Wine tasting notes are usually made to help us evaluate a wine to see whether we like it or to evaluate how a wine is progressing in aging. But what kind of notes do you want to make? What are you looking for when tasting a wine? Here are a few pointers, although there are no hard and fast rules.
1) The nose knows: nose, bouquet, aroma, or fragrance
These are all terms that describe how the wine smells to you. Does it remind you of a flower scent? Then it can be called "floral". It may be "grassy" like a freshly mown lawn. Or it may come across as fruity, like a cherry or strawberry or melon might smell. Imagine yourself in nature and see if the scent is something growing around you, like eucalyptus. Or imagine yourself in the produce section of your local supermarket. Does the wine make you feel like you're standing near a bushel of pears or oranges? Or does it take you somewhere else in the grocery store, i.e. reminding you of nuts, chocolate, coffee or butterscotch? Or it may just smell like grapes! Write down whatever associations, if any, you sense. If it helps to write down "Smells like vinyl car seats on a hot day" then write that down. The basic idea is to help you remember the scent.
Some varieties of wine grapes are known for their aromatic aromas. Viognier, for example, usually has a very floral scent reminiscent of exotic flowers like gardenia, freesia, or jasmine often with a hint of ripe peaches or apricots. Chardonnay, on the other hand, is often described as appley, nutty, toasty, and sometimes pear-like or even pineappley depending on where it is grown. In general, winegrapes have a tendency to pick up the flavors of the soil and whatever is in the surrounding environment as they grow in the vineyard. So you may encounter the scent of roses, jasmine, violets or eucalyptus and it will not be your imagination.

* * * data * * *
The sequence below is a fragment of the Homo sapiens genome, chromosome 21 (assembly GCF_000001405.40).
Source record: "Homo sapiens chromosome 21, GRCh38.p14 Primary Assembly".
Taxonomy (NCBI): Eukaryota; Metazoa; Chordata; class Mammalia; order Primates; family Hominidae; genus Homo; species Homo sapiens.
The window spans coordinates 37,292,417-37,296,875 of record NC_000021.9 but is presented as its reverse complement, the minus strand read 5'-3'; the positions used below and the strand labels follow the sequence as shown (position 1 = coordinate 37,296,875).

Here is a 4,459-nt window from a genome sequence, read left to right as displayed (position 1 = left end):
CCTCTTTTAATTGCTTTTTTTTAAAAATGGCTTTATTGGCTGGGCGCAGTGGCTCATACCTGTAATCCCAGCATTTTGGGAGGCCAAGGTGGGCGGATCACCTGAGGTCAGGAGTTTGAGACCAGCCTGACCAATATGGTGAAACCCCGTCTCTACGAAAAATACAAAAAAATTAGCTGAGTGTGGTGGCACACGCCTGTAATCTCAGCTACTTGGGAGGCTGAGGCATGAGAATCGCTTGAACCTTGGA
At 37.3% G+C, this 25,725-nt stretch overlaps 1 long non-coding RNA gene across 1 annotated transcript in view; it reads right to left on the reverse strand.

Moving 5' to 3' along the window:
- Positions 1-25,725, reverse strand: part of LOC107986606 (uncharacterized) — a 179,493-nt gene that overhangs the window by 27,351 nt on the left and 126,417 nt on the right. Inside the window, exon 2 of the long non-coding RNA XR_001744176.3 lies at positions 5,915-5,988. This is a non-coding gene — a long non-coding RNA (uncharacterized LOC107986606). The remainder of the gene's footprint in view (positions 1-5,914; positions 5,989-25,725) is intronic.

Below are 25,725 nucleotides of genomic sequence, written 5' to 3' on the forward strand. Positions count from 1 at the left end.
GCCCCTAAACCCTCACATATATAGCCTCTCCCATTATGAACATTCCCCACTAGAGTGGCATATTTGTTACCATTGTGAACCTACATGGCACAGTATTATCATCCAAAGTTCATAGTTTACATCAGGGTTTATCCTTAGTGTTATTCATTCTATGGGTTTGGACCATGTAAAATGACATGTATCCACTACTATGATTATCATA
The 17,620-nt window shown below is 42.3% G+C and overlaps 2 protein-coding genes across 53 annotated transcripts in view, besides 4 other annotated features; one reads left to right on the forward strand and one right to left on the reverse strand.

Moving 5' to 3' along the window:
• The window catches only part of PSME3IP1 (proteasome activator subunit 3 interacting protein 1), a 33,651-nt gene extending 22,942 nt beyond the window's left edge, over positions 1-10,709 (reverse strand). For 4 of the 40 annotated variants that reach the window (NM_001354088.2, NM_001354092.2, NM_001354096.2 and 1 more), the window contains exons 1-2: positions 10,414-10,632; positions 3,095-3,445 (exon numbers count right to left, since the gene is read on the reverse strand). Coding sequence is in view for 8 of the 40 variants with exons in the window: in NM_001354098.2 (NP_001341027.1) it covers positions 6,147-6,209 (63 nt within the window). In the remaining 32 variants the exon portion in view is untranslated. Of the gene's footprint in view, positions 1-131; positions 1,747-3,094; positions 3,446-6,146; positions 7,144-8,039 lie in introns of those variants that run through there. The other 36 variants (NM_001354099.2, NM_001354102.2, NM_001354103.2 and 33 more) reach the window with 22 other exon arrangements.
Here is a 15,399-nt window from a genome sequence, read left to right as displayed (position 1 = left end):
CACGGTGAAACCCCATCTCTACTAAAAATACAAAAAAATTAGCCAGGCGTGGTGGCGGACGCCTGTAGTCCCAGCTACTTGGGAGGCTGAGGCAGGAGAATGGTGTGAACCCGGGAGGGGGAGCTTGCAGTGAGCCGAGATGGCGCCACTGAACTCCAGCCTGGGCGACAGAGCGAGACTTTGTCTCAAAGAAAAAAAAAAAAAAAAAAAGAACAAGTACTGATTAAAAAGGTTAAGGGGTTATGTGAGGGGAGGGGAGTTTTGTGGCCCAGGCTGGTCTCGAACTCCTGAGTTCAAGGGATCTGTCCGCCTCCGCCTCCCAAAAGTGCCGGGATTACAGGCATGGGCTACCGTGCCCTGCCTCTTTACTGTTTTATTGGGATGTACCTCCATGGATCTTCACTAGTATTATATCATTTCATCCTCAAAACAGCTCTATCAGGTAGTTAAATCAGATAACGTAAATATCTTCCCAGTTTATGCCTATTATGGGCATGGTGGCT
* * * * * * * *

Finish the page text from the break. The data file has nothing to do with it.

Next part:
Anything that tastes moldy or like a chemical is an off-odor. These are BAD odors that usually mean the wine has undergone some undesirable chemical or microbiological change. Forget that wine! Dump it.
Sometimes you will find that a wine doesn't have a nose or bouquet at all. It can still be a good, very drinkable wine albeit most award-winning wines have both a nice bouquet and great taste.
What's the difference between aroma and bouquet? Aroma is present in the grapes and in the wine from the time it is first made. Bouquet is an additional, pleasant characteristic that develops only in the bottle, many months or years after bottling.
Tasting for Sweetness - The first thing you will probably notice is the relative sweetness or dryness of the wine. This is determined by the amount of natural sugar in the wine. Is it pleasant or overbearingly sweet, i.e. cloying? High alcohol content also makes wine taste sweet.
Tasting for Acidity - Another sensation you will notice almost immediately is the tartness or acidity of the wine. Just think of the difference between grapefuit juice and water. Acid may sound harsh but it is very important in making wine taste crisp and fresh. If there is too much acid, the wine will taste bitter and unpleasently sharp. If there is not enough acid, the wine will taste flabby and flat, like day-old beer in a glass.